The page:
In the end, we will only conserve what we love.
We will only love what we understand.
We will only understand what we are taught.
Baba Dioum, Senegalese ecologist
The data on water scarcity continues to warn us that shortage is increasing due to natural as well as human-made causes. By 2025, 1.8 billion people will live in regions that face "absolute water scarcity," reports the United Nations. Stemming the losses and re-diverting the flow to stressed regions will need a big investment: almost $1.8 trillion over the next 20 years, according to the U.N. University Institute for Water, Environment and Health. The good news is that corporate investments in innovative technologies and processes for reducing the drain on aquifers, detecting leaky infrastructure, reusing wastewater and addressing the troublesome water-energy nexus are on the rise.
A belief that is as deeply set in our minds as the existence of Sun and Moon is that Water assures cleanliness. To most adults any suggestion of saving water at the cost of cleanliness is bound to be rejected or even reacted to. On one hand it is important to accept that the notion of cleanliness imbues our society and influences our everyday life. On the other, wasting water is going to lead us to doom. For sustained change in the way we use water we would need changes in personal habits and mindset. We decided that this would be comparatively easier if we begin with young children. Hence we have drafted a curriculum comprising of within class and out of class activities called My Water Bottle for school children from Class 3 to 6, Appreciating H2O for Class 7 to 9 and "The Waterless Earth" for Classes 10 to 12. We are now seeking an organization to join hands in making this curriculum popular.
We also studied how ideas of cleanliness and use of water co-evolve. We discovered that there are water intelligent people, societies and cultures and not-so-water-intelligent people, societies and cultures. We need to work at change in water intelligence and transformation in our ways of using water. There are thousands of agencies and organizations working on re-circulation and harvesting of water. We, at Lead?ynn, thought about it differently. We decided to focus on rewiring the minds of people about cleanliness and use of water.
|Serial Number||Event Title||Event Brief||Target Audience|
|#1||My Water Bottle||The purpose of this module is to make young students explore the need and value of Water in an easy, interactive and fun learning way. It includes in-class activities like drawing and painting and video shows. Teachers shall get resource material for enriching their own subject classes.||Students of Class 3-6 and Junior School Teachers|
|#2||Appreciating H2O||Water appears to be the simplest thing on our planet. It is so difficult to describe water. Pure water is colorless, odorless and tasteless. Yet it is vital for all life on Earth. It is so necessary that where there is water there is life. Wherever water is scarce life is so difficult. So what is it about water that makes it so important to us? And what is it about water that makes it water? This module explores the physical and chemical properties of water and why water is so critical to living things. The module includes visits to higher learning Institutes and research organizations. Teachers participate in exchange programs and inter college activities.||Students of Class 7-9 and middle school Teachers||#3||The Waterless Earth||Water is so essential to sustaining life, that it is proven that humans are capable of surviving longer without food than they are without water. Each year, the planet receives about 88-90 billion acre-feet* of water from precipitation, but only 10 percent pours into areas in which it can be used. The remaining 90 percent pours down in inaccessible mountains and swamps and flows to the sea. So much is lost before it can be captured and used. Water is continually being recycled in the form of water vapor, liquid water and ice. Because the Earth is primarily a ?closed system,? like a terrarium, it neither gains nor loses much water. In other words, the same water that existed on Earth millions of years ago is still here. Water is called the ?universal solvent? because it dissolves more substances than any other liquid. This means that wherever water goes, either through the ground or through our bodies, it takes along valuable chemicals, minerals and nutrients. What can we do to conserve, recycle and sustain Water? What would our earth be if water is scarcely available. The module includes seminars delivered by experts, live projects, competitions, debates and street plays performed by students. Teachers get resource material for facilitating activities.||Students of Class 10-12 and senior school Teachers|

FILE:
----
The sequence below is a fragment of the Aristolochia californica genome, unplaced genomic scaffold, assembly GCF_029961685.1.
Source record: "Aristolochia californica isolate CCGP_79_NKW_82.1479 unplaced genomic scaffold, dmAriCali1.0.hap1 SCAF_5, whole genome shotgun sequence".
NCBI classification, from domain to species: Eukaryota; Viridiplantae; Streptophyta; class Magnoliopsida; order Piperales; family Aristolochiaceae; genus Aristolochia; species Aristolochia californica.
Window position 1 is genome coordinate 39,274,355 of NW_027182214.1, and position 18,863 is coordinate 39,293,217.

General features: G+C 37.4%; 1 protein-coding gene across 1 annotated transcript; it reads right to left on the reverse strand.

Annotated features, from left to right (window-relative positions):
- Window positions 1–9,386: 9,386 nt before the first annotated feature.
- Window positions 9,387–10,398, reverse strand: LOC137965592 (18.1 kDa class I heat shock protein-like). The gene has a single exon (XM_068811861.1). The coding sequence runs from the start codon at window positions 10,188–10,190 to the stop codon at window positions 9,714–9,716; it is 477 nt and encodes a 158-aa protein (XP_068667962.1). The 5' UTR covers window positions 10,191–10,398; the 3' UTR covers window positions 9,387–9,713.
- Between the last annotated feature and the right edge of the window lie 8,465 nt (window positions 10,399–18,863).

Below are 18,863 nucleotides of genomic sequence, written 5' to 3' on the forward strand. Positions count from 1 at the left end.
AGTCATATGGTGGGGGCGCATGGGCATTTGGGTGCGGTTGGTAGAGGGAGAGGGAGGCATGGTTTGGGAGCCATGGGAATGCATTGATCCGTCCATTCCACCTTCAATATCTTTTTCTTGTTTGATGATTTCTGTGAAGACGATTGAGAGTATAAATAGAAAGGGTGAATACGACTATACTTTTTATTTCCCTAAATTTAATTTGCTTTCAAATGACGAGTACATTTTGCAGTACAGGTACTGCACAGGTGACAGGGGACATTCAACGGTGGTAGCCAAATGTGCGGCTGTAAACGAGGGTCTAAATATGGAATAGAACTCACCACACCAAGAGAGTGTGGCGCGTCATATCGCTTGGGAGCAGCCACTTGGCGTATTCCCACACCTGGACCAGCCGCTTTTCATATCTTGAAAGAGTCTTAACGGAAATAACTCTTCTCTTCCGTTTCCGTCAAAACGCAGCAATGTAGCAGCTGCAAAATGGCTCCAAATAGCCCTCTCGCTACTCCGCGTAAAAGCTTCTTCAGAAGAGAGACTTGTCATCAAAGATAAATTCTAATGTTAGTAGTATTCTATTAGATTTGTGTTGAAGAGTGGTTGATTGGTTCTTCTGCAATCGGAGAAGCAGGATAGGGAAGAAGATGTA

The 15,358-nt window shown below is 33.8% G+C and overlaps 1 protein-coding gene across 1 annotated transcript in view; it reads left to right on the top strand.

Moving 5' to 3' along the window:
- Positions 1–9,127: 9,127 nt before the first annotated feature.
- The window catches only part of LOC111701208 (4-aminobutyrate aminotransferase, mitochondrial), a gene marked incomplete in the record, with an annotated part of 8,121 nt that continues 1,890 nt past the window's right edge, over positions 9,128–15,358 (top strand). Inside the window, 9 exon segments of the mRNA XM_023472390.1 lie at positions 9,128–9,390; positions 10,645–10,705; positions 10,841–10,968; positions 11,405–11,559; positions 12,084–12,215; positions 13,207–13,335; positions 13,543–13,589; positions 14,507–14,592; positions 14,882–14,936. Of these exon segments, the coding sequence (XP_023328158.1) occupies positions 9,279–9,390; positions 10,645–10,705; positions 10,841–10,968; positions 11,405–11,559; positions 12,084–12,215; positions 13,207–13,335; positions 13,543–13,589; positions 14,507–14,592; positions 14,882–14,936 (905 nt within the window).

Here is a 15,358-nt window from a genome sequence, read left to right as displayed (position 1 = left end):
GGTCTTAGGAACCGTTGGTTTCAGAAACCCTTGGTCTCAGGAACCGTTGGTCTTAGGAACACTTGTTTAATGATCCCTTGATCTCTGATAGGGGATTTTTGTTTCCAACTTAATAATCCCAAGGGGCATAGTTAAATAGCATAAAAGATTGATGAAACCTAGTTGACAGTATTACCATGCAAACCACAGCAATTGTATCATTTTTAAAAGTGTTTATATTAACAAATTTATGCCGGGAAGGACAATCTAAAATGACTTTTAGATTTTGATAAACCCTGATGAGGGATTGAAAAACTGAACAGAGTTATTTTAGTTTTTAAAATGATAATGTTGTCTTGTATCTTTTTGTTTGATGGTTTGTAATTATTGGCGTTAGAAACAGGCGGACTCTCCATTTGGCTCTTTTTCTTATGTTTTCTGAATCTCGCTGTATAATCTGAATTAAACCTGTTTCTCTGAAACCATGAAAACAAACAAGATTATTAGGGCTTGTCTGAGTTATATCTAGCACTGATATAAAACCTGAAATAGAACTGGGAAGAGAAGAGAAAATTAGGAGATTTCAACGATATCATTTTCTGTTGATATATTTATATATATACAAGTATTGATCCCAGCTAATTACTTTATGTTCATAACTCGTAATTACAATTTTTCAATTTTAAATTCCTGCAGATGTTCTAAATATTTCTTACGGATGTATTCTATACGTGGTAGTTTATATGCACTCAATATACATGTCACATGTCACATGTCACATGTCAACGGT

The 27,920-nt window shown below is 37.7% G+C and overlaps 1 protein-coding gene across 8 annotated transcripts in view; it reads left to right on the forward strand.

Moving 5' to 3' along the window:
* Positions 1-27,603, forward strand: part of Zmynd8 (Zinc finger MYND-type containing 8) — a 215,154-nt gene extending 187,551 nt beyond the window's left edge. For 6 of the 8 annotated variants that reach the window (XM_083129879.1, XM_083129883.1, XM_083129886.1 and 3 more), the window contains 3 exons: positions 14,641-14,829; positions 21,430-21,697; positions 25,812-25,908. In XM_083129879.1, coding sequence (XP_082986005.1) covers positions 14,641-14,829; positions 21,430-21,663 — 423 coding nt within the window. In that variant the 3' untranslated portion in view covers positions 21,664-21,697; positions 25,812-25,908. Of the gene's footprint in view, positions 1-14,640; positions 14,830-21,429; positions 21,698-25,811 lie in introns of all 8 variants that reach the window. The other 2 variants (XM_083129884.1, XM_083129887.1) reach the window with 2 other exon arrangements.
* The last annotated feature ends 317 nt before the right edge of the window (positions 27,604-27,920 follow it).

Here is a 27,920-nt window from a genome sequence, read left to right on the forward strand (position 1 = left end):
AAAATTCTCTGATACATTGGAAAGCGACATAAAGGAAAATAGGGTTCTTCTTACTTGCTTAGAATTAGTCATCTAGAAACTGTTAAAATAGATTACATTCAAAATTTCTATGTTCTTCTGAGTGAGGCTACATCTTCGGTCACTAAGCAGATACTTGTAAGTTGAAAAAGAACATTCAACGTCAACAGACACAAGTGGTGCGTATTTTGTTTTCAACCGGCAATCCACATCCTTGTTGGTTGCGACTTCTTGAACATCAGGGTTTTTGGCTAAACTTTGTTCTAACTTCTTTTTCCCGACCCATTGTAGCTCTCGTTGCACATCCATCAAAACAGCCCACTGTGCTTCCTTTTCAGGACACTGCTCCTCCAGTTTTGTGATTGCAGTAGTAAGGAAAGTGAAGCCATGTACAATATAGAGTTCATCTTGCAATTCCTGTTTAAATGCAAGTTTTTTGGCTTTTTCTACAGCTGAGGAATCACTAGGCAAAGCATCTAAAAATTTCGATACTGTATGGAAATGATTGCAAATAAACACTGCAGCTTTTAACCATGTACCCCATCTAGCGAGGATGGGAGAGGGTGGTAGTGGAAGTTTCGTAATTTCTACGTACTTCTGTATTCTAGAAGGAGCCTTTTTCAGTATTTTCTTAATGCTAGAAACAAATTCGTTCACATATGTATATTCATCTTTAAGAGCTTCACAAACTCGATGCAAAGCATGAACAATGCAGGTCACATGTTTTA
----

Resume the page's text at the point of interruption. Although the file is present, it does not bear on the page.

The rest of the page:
The program is led by Dr. Alka Jain, Director of MahÄshishya Foundation and is coordinated by Ms. Sugandh Arya, a Business Management scholar at Lucknow. In alliance with CGES we intend to reach out to schools and colleges in Uttar Pradesh. There shall be in class activities, video shows, art and craft, debate competitions, visit to farm and street plays on CGES themes. A certificate jointly signed by MahÄshishya, CGES and the host School principal shall be issued. All certificates shall carry an Index Number and listed on CGES website. Fundamentally, at Lead?ynn, we are trying to intersect workable ideas of today and those of a green tomorrow. We look forward to your support.